Canada’s lib­eral cham­pion PM Trudeau cel­e­brates one year

‘Peo­ple are con­nect­ing with his gov­ern­ment and style’

Kuwait Times - - INTERNATIONAL -

The phe­nom­e­non that is Justin Trudeau con­tin­ues to soar one year after his land­slide elec­tion. On the eve of this an­niver­sary, the Cana­dian prime min­is­ter’s ap­proval rat­ing reached 65 per­cent (compared with the pre­vi­ous Tory ad­min­is­tra­tion, which peaked at 42 per­cent), while his celebrity and poli­cies have molded him into the new lib­eral stan­dard-bearer on the world stage.

Early on in his man­date, the son of for­mer prime min­is­ter and lib­eral lion Pierre Trudeau staked out deficit spend­ing and open border poli­cies, re­ject­ing the di­vi­sive pol­i­tics of his pre­de­ces­sor Stephen Harper. The for­mer teacher and am­a­teur boxer has earned praise for moves like bud­get­ing bil­lions in spend­ing to bol­ster a frag­ile econ­omy, pro­mot­ing fem­i­nism and hand­ing out parkas to Syr­ian refugees-buck­ing the rise glob­ally of the ul­tra-right.

His fans in­clude United Na­tions Sec­re­tary­Gen­eral Ban Ki-moon, US Pres­i­dent Barack Obama and IMF Man­ag­ing Direc­tor Chris­tine La­garde. Trudeau’s im­pres­sive rise-de­feat­ing a sit­ting gov­ern­ment with a third-placed party-is largely at­trib­uted to his out­reach to Mil­len­ni­als. He has tapped into a gen­er­a­tional shift in val­ues and the way peo­ple in­creas­ingly use so­cial me­dia to com­mu­ni­cate, while us­ing his fa­mous name to his ad­van­tage.

“He has very strate­gi­cally pro­moted his and his spouse’s celebrity, know­ing that you reach a broader num­ber of vot­ers when you do that,” said Duff Conacher, co-founder of ad­vo­cacy group Democ­racy Watch. “And they will con­tinue to do that be­cause peo­ple who don’t pay a lot of at­ten­tion to pol­i­tics, if they do vote, will make de­ci­sions based on who they like.”

Born to be lib­eral

Trudeau grew up in the spot­light un­der the wing of his fa­ther, who is con­sid­ered the fa­ther of mod­ern Canada. He is com­fort­able jump­ing into crowds to glad-hand and pose for self­ies. Us­ing so­cial me­dia, he reaches out di­rectly to cit­i­zens at home and abroad. Mean­while, the good looks of Trudeau and his fam­ily-wife So­phie, a for­mer TV host, and their three young chil­dren-have been splashed across the pages of fash­ion mag­a­zines and news­pa­pers, and even a comic book.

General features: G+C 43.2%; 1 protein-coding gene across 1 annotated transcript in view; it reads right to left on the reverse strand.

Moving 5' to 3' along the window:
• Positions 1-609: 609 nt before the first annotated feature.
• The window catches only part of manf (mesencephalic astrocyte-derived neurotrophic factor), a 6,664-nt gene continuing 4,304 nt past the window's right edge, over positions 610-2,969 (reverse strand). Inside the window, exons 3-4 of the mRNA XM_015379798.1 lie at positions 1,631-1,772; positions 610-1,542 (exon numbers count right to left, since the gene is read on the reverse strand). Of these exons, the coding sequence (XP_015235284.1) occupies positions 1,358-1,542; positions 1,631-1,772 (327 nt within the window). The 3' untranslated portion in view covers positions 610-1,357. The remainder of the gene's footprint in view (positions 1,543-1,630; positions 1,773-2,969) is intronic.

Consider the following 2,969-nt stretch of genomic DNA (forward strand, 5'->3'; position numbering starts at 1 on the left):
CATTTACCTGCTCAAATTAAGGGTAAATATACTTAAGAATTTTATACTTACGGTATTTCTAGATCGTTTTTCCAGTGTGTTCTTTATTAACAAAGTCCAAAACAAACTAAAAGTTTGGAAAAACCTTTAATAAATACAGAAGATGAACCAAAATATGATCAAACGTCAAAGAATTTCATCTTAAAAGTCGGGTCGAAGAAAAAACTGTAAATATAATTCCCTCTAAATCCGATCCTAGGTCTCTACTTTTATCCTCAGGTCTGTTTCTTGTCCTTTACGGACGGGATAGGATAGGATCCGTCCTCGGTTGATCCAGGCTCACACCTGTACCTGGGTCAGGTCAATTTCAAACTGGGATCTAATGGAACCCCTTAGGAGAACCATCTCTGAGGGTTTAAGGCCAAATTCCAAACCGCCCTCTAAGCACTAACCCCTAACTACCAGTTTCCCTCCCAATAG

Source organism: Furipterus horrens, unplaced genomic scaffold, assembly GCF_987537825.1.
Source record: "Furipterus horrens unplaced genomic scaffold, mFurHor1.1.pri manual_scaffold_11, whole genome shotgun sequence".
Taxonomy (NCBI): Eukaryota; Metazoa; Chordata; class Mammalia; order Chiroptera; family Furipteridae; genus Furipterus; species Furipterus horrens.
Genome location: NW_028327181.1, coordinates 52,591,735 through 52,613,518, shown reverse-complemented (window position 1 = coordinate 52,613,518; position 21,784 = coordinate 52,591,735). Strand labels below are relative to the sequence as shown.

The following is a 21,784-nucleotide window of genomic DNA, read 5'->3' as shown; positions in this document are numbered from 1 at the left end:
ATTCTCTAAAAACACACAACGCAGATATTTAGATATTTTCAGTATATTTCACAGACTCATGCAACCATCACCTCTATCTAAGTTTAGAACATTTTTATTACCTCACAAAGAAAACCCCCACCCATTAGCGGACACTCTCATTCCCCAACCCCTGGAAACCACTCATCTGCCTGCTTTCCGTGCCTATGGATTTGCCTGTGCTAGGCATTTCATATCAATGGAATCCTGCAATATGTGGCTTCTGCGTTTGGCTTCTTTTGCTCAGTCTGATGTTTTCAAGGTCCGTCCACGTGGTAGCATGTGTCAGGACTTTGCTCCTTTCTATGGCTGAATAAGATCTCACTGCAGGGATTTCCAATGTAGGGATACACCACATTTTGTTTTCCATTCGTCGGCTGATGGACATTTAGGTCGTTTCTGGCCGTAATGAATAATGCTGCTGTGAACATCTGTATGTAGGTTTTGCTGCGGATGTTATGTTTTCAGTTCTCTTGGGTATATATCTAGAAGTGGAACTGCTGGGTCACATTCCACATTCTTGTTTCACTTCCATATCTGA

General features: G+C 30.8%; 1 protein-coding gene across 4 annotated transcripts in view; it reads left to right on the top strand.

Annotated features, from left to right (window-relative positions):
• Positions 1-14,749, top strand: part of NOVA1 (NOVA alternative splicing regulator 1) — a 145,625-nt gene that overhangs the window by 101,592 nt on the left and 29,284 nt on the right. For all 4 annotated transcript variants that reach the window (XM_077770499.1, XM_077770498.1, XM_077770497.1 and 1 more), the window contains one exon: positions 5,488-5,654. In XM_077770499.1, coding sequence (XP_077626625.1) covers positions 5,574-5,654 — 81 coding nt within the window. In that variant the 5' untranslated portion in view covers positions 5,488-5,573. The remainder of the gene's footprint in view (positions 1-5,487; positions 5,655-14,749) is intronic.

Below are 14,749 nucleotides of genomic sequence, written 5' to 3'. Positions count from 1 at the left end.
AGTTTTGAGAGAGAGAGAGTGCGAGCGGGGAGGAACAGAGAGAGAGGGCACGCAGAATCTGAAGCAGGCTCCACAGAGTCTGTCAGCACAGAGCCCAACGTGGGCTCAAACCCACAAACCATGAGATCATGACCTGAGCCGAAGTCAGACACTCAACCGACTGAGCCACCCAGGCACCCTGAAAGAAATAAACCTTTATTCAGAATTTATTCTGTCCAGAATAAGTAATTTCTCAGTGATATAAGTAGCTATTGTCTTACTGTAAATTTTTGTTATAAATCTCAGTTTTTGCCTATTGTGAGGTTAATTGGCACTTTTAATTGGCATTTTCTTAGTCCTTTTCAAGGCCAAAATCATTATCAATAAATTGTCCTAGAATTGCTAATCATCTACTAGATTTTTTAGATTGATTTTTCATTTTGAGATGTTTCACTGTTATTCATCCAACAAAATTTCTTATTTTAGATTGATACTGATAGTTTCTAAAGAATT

“Peo­ple are con­nect­ing with this gov­ern­ment and its style,” said PG For­est, direc­tor of the School of Pub­lic Pol­icy at the Univer­sity of Cal­gary. “His value set is also very much what peo­ple want of politi­cians at the mo­ment,” he said, adding that Trudeau also has “what I call ‘the Hol­ly­wood fac­tor.’ After a few min­utes the whole room re­volves around him.” The down­side of celebrity cul­ture in pol­i­tics, ob­servers agreed, is that style trumps sub­stance. “The more we talk about the way they look and their per­sonal habits, the less we talk about pub­lic pol­icy,” said Alex Mar­land, a pol­i­tics pro­fes­sor at New­found­land’s Me­mo­rial Univer­sity.

‘Canada is back’

The op­po­si­tion is rud­der­less with both the Tories and New Democrats due to pick new lead­ers next year. As the gov­ern­ment makes good on more of its 300-plus campaign prom­ises, which may re­quire com­pro­mises, some back­ers will in­evitably be dis­ap­pointed by the out­comes. So far, Trudeau has cham­pi­oned the land­mark Paris cli­mate ac­cord, abo­rig­i­nal rec­on­cil­i­a­tion, fem­i­nism, and is ex­pected to make Canada the first G7 na­tion to le­gal­ize mar­i­juana in 2017. He also ex­ploded on the world stage, fol­low­ing the pre­vi­ous ad­min­is­tra­tion’s re­treat, declar­ing: “Canada is back!”

This has meant a shift to­ward mul­ti­lat­er­al­ism, in­clud­ing more peace­keep­ing mis­sions and in­creased for­eign aid. “He is the lone lib­eral on the global stage,” said Conacher, cit­ing Trudeau’s pro­mo­tion of “tol­er­ance” and the chal­lenge of grow­ing anti-im­mi­gra­tion and anti-glob­al­iza­tion in Europe and the United States. No­tably Trudeau has re­versed many of his pre­de­ces­sor’s poli­cies. “So when he goes out and speaks on the in­ter­na­tional scene, it has greater res­o­nance and news­wor­thi­ness be­cause it comes after 10 years of poli­cies that are the com­plete op­po­site (of those) un­der the Con­ser­va­tives,” Conacher said.

Some ar­gue that the cur­rent com­pe­ti­tion to be the world’s lead­ing lib­eral voice is lack­lus­ter. “It’s dif­fi­cult to find Francois Hol­lande very in­spir­ing, or (Mar­i­ano) Ra­joy Brey in Spain, or Theresa May or even Hil­lary Clin­ton. Obama is on his way out and peo­ple soon won’t be able to name an in­spir­ing leader on the world scene at this mo­ment,” said For­est. “So the world needs Trudeau to be a strong lib­eral voice and a coun­ter­bal­ance to the ris­ing right.” — AFP

OT­TAWA: French Prime Min­is­ter Manuel Valls (L) and Cana­dian Prime Min­is­ter Justin Trudeau walk down the hall of honor on Par­lia­ment Hill. — AFP

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